Today, UK Defence Secretary Philip Hammond is at the Faslane nuclear base in Scotland to announce another contract (worth £350m) for BAE Systems, part of the £3bn of projects that will be spent on development and initial manufacture on the current like-for-like replacement before the final decision is taken on renewal in 2016. He is taking the opportunity to highlight the government’s commitment to maintaining a continuous submarine patrol with nuclear weapons into the indefinite future, and the investment in the local Scottish economy that such spending creates. He hopes that this will play positively in winning support amongst Scots against independence in the run-up to the vote in Autumn 2014.
News reports imply that this announcement makes a mockery of the government’s own nuclear alternatives review currently under way and to be received by the Prime Minister and Deputy Prime Minister early next year (probably end January). It was always the plan to follow the twin-track of review whilst sinking major investment into the development of the SSBN option. The key question to be asked at this point is whether that strategy, agreed in the first few days of the Coalition government in May 2010, was ever credible in considering alternatives in 2016, given the psychological and political challenge implied of ditching major sunk-cost investments (£3bn) in the current favoured option. Whilst the Liberal Democrats have invested some political capital in the review and in pursuing alternatives, they may have to work hard to counter the perception that this may only have been an empty gesture.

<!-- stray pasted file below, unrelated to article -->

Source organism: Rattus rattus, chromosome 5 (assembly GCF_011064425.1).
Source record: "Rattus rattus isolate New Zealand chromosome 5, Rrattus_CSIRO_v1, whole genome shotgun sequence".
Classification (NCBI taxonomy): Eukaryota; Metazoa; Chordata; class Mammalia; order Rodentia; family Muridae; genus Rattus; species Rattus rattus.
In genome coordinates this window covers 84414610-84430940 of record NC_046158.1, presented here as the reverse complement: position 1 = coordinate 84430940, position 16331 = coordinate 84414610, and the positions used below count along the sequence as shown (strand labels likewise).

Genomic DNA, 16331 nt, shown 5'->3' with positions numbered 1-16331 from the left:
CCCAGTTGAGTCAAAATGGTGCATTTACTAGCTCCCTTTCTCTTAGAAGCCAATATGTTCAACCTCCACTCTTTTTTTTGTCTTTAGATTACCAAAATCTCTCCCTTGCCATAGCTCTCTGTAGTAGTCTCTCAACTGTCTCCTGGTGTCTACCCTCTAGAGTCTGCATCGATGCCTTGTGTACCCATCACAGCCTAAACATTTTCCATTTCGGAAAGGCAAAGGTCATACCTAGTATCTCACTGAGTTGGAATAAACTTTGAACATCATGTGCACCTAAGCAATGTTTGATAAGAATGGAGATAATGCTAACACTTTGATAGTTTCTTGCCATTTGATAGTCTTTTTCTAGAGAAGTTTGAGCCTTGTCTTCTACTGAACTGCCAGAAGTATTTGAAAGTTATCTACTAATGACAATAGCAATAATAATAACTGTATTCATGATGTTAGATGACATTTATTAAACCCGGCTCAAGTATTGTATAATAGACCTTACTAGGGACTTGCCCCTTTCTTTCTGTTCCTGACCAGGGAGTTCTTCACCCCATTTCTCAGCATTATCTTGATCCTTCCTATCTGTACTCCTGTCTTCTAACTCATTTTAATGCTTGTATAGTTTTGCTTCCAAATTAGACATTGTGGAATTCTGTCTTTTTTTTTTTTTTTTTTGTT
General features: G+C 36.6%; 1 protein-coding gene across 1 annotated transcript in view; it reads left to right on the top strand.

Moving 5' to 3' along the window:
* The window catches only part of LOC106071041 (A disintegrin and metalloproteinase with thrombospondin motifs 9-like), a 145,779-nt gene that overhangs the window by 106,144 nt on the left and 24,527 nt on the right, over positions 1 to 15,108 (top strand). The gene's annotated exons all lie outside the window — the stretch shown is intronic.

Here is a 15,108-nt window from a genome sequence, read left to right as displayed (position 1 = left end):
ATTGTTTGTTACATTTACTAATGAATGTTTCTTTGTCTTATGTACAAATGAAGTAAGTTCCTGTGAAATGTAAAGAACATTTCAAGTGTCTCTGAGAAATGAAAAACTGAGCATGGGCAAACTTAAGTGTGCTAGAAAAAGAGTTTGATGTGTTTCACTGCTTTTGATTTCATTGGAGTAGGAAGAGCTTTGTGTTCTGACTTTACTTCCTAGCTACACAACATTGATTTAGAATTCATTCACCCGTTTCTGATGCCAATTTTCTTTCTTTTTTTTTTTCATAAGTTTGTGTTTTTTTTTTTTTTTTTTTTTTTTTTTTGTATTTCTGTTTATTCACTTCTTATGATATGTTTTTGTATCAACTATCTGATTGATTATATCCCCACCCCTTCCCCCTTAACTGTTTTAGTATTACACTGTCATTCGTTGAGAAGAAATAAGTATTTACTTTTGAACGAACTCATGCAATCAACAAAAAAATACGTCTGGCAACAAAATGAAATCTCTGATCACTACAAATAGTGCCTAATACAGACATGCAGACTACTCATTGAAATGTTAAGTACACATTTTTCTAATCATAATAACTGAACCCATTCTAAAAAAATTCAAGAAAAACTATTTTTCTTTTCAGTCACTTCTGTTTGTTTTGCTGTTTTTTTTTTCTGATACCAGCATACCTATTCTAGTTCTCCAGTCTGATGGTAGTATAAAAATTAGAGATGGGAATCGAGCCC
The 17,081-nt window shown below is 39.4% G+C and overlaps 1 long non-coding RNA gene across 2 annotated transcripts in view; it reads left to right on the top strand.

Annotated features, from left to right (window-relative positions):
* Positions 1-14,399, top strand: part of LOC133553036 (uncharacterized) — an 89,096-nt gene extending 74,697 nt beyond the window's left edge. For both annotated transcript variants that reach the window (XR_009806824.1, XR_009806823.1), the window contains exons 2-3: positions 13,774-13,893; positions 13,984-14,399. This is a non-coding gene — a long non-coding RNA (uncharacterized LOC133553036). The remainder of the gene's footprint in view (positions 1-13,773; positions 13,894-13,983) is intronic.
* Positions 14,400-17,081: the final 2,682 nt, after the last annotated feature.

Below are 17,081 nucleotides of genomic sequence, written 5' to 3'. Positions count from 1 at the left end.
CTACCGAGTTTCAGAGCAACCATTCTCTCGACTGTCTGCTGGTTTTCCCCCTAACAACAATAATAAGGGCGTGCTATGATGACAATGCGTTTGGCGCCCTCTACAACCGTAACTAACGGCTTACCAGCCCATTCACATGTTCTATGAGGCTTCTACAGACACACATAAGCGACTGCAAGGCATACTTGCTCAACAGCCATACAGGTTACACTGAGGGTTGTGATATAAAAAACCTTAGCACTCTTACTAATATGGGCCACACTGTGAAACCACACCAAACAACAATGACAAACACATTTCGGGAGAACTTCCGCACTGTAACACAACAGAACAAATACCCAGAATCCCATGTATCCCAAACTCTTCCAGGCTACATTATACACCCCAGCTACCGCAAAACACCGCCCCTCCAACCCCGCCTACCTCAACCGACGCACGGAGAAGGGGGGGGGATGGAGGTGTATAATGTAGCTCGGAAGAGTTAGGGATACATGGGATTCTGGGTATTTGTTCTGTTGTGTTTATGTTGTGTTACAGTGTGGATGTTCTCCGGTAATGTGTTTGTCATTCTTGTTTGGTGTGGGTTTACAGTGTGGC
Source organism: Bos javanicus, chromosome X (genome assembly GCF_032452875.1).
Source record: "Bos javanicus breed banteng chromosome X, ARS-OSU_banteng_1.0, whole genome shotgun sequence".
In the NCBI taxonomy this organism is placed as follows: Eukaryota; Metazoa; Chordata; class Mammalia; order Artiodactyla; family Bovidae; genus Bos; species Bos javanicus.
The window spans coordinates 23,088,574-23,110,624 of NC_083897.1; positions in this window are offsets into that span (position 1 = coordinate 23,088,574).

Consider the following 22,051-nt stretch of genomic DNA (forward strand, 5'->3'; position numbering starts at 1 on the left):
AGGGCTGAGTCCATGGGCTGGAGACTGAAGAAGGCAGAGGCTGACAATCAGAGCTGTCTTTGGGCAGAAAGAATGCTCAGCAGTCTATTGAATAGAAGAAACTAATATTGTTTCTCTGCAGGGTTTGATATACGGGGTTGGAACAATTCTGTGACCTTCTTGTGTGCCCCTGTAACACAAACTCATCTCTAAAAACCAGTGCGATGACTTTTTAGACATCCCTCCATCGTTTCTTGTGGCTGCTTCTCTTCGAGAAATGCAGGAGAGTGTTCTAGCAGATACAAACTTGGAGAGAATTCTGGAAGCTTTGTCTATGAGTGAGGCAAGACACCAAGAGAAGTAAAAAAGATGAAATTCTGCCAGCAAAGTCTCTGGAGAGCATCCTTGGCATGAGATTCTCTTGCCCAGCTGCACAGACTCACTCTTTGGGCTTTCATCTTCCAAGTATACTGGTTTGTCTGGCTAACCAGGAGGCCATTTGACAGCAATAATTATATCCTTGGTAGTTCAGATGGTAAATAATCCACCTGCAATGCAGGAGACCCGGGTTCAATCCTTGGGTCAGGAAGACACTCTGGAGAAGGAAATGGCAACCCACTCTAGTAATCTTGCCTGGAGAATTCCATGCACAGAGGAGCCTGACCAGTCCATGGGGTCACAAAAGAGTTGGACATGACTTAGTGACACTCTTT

But three years is a long time in politics, particularly in a period of austerity and transition. Today’s announcement may well show the more confident side of the Conservative Party in seeking public support in the UK and in Scotland in particular asserting support for Trident renewal, but it is not clear that this will succeed. Scotland’s First Minister Alex Salmond appears confident on this issue that he carries public opinion along with him, and trenchant remarks from Hammond could easily backfire. And while the conclusions of the government’s alternatives review are unlikely to be decisive or revolutionary, they could yet become another way-station alongside others such as BASIC’s Trident Commission (likely to report now in the summer of 2013), in the evolution of the UK’s nuclear debate as we move toward 2016.
These are the views of the author.